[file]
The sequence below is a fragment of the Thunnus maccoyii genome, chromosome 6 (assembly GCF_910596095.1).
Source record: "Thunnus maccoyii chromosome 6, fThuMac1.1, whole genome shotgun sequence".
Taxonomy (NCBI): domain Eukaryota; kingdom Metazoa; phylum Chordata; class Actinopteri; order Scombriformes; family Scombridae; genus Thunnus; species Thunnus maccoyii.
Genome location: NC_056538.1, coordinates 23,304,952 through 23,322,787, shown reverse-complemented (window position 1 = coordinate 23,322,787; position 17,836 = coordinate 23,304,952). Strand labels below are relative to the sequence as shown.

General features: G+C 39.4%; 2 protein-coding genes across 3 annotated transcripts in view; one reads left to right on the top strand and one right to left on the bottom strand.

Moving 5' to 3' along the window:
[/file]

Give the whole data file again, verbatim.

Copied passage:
The sequence below is a fragment of the Thunnus maccoyii genome, chromosome 6 (assembly GCF_910596095.1).
Source record: "Thunnus maccoyii chromosome 6, fThuMac1.1, whole genome shotgun sequence".
Taxonomy (NCBI): domain Eukaryota; kingdom Metazoa; phylum Chordata; class Actinopteri; order Scombriformes; family Scombridae; genus Thunnus; species Thunnus maccoyii.
Genome location: NC_056538.1, coordinates 23,304,952 through 23,322,787, shown reverse-complemented (window position 1 = coordinate 23,322,787; position 17,836 = coordinate 23,304,952). Strand labels below are relative to the sequence as shown.

General features: G+C 39.4%; 2 protein-coding genes across 3 annotated transcripts in view; one reads left to right on the top strand and one right to left on the bottom strand.

Moving 5' to 3' along the window: